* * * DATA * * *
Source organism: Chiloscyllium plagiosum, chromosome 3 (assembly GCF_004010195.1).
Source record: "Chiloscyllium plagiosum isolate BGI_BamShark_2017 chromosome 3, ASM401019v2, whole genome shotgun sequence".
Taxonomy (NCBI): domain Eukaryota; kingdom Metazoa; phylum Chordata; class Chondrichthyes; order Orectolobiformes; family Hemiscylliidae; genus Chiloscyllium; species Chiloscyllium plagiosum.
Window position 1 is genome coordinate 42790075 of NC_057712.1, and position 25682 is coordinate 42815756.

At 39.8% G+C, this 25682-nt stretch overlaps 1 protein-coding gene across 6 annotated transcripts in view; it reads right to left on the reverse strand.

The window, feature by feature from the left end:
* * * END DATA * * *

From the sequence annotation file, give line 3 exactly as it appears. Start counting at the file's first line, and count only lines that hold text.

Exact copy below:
Taxonomy (NCBI): domain Eukaryota; kingdom Metazoa; phylum Chordata; class Chondrichthyes; order Orectolobiformes; family Hemiscylliidae; genus Chiloscyllium; species Chiloscyllium plagiosum.